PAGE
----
Are you a “pain in the neck”? – Trends in Mechanical Neck Pain

Mechanical Neck Pain Treatment

In general, neck pain is a result of trauma / injury, poor posture (sitting, standing, while we sleep, through activity), degeneration, and various diseases.

The primary types of neck pain tend to fit into four categories: mechanical (musculotendinous, ligamentous, and joint), referred (pain arising from a different source), radicular (nerve root irritation), and myelopathic (relating to the spinal cord).

In this post, I will outline an interesting trend that relates to mechanical neck pain. Again, mechanical neck pain arises from dysfunction of muscle, tendon, ligament, bone, or joint.

In a comparison study by Yoshida and colleagues (1), when compared to individuals without neck pain, those with neck pain had hypomobility (too little) in cervical vertebrae 3, 4, and thoracic vertebrae 1 and 2 and hypermobility (too much) in cervical vertebrae 5, 6, and 7.

This is a trend found in individuals who have less active lifestyles, are required to sit for prolonged periods for work or recreation, or had a previous injury associated with the head or vertebrae in the upper neck. This presents as pain local to the mid-lower neck, stiff with motion, and often headaches.

How do we address this?

A guided combination of strength for the neck and mobility for the upper and mid back, through help from a physical therapist and exercises for self-maintenance, can help reduce and resolve this form of neck pain. See 2 exercises outlined below to start!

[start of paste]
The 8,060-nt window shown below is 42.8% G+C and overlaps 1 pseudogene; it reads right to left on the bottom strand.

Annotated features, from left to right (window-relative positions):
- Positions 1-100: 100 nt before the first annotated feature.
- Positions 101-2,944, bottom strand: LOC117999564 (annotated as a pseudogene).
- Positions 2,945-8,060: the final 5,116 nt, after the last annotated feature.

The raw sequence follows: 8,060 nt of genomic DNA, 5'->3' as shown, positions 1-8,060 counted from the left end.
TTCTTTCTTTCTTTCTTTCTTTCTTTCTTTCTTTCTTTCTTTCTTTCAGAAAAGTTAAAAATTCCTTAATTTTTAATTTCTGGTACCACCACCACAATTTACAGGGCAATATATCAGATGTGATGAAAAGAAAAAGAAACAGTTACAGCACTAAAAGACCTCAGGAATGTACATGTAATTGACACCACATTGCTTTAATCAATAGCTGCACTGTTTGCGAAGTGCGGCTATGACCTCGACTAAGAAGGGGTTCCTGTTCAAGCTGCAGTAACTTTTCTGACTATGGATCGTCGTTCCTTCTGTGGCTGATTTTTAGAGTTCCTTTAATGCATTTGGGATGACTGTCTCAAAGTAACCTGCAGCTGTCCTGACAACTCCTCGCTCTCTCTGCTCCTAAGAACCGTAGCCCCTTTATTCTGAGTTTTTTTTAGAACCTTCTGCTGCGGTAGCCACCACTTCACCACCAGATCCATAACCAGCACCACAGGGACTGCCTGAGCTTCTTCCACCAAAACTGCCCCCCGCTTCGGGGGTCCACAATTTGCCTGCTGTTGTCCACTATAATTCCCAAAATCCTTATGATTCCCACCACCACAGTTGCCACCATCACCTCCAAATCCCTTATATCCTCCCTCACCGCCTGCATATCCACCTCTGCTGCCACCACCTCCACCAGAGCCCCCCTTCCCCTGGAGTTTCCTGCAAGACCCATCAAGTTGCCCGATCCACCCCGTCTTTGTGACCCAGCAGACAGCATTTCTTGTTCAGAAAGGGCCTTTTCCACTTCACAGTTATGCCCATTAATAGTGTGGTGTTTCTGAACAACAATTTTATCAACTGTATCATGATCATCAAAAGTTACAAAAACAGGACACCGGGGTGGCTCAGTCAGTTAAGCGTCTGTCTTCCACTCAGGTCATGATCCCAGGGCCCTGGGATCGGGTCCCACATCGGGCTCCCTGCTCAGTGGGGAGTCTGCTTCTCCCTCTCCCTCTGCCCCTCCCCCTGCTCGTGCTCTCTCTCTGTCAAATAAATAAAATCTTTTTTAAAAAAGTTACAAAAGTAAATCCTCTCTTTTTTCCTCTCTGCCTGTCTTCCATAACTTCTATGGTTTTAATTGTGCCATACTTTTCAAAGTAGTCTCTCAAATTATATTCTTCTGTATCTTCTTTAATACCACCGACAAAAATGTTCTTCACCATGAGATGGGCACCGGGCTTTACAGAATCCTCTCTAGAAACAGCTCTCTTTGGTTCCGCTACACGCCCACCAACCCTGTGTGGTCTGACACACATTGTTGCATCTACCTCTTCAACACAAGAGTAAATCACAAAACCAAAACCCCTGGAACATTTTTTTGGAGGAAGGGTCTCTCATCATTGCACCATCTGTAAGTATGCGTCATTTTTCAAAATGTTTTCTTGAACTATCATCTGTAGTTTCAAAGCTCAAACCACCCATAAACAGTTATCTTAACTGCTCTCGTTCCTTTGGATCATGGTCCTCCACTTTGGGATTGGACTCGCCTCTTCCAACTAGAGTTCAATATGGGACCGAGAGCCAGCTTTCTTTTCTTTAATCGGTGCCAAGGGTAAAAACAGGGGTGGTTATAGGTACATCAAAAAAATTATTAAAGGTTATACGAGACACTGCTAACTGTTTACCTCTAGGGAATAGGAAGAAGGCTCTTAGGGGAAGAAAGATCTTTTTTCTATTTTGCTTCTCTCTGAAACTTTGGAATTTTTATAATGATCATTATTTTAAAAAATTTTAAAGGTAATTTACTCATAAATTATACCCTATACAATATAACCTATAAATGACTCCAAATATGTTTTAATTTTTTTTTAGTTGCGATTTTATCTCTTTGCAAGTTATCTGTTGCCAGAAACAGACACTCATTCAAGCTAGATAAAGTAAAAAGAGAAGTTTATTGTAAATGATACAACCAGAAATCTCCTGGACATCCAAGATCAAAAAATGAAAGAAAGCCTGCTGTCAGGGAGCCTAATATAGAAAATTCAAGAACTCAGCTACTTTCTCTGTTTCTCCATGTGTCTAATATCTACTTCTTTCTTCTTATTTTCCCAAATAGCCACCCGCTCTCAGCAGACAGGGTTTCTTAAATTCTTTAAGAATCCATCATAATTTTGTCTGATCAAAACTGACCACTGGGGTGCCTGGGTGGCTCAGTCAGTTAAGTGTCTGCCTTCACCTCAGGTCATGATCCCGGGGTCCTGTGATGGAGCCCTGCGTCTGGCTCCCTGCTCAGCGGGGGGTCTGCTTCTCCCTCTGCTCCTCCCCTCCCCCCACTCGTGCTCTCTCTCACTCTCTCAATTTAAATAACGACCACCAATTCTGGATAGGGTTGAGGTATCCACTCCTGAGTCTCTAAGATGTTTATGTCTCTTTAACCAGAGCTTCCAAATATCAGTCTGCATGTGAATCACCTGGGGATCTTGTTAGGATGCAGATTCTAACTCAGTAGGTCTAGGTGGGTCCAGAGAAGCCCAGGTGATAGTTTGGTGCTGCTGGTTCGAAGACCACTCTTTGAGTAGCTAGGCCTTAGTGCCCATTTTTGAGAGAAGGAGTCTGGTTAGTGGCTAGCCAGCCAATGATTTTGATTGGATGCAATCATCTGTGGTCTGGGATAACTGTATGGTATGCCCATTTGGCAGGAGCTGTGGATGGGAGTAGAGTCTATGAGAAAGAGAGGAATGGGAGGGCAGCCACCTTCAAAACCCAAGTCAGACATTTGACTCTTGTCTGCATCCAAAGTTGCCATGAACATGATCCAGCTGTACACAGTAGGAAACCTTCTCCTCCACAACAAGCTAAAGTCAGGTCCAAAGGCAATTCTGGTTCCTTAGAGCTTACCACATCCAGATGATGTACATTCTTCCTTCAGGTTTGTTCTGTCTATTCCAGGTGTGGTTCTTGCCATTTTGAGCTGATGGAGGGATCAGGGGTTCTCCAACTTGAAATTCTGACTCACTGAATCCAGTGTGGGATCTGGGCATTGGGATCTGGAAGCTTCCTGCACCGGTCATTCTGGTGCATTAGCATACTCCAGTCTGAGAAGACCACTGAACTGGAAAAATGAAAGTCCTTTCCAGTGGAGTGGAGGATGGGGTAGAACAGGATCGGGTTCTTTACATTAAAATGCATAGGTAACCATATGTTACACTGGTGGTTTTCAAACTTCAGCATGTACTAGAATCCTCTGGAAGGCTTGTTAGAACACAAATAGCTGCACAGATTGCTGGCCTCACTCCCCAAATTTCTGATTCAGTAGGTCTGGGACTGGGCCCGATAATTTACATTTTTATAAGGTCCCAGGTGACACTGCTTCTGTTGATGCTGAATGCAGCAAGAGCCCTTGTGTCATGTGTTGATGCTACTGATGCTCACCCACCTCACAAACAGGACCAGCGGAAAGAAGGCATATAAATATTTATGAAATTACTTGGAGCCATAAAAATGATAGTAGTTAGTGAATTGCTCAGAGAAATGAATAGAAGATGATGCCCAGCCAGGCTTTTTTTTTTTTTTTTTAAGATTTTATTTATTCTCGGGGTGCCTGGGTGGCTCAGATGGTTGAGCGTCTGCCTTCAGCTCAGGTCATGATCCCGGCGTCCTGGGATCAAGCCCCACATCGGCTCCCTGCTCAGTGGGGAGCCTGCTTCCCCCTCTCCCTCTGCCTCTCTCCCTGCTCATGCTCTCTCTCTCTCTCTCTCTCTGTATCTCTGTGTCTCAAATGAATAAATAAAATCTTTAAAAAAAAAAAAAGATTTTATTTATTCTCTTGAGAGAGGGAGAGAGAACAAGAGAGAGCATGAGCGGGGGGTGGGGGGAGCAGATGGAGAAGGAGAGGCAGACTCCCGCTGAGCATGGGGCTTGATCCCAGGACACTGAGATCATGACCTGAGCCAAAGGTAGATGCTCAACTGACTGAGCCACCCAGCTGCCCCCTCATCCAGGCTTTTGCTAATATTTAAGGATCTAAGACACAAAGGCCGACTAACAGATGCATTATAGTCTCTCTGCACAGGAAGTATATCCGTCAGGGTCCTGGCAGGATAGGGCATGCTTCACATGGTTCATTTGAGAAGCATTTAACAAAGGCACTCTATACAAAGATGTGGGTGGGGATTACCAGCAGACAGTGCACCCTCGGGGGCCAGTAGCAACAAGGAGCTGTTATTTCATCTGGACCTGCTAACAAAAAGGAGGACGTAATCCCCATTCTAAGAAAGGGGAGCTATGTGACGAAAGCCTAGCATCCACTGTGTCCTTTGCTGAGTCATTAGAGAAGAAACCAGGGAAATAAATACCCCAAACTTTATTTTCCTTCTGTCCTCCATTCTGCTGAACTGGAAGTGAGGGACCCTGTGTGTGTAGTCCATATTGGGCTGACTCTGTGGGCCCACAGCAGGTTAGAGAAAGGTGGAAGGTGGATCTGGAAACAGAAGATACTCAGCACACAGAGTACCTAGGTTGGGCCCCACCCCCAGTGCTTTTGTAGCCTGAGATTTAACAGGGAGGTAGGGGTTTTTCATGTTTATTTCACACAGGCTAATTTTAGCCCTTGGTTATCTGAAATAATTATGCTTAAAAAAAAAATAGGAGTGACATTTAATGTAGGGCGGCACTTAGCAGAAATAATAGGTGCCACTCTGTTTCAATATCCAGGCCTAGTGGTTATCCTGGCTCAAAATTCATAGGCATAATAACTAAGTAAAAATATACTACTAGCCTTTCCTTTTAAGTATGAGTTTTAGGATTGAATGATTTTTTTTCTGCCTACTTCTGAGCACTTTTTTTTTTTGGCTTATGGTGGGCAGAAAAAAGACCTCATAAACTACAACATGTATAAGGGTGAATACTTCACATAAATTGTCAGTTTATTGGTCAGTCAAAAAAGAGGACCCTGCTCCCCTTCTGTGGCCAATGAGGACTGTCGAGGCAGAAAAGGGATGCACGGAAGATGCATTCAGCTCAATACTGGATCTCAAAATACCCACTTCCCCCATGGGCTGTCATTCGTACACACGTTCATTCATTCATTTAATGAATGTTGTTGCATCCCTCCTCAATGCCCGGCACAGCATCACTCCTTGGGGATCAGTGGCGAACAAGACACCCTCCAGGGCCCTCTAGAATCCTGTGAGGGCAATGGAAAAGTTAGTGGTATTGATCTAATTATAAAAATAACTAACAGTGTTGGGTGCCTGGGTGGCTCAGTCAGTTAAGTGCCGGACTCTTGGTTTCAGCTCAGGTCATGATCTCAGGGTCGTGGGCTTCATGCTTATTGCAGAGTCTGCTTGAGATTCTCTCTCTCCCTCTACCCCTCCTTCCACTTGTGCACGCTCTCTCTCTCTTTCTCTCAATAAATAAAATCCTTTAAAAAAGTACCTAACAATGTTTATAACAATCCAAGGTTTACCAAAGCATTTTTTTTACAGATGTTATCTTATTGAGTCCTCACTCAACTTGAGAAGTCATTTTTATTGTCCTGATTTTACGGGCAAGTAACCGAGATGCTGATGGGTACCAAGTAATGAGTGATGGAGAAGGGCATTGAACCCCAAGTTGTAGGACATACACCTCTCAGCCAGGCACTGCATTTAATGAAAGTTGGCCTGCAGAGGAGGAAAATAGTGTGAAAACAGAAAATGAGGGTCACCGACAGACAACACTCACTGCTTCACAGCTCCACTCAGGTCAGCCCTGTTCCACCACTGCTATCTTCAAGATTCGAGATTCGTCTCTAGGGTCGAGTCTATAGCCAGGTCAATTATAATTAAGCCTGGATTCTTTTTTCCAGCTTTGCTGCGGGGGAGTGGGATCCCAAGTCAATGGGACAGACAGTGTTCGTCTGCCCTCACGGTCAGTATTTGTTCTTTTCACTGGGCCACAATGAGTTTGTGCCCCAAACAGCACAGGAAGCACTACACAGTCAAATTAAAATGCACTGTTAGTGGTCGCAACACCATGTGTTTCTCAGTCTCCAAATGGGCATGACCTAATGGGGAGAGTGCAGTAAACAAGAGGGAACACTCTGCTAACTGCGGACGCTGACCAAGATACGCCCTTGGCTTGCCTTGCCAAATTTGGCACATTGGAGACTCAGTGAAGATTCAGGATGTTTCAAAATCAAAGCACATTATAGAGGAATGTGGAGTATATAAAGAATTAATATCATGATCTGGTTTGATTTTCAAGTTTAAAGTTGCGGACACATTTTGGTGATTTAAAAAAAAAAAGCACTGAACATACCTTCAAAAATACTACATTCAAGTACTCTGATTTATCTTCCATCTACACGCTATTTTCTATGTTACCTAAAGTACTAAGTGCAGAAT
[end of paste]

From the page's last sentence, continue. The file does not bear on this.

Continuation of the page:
1. Mobility to the upper/mid back: Turtle rotations
    – On knees, round low back, stack elbows in front of one another
    Turtle rotations
    – Keeping low back round, elbow bent, rotate as far as you can following your elbow with your eyes
    elbow with your eyes
  2. Stability to the lower neck: Neck raise
    – Lay on stomach with forehead rested on the back of your hands
    Neck raise
    -Keeping a chin tuck, gently raise your head keeping your neck long
    keep your neck long


Yoshida R, Yasuda T, Kuruma H. Analysis of cervical and upper thoracic spinal segmental rotation angles during end-range neck rotation: Comparison with and without neck pain. Journal of Manual & Manipulative Therapy. 2022;30(6):328-333. doi:10.1080/10669817.2022.2056309.


Curtis Cramblett, PT, CFMT, CSCS, May 8, 2023

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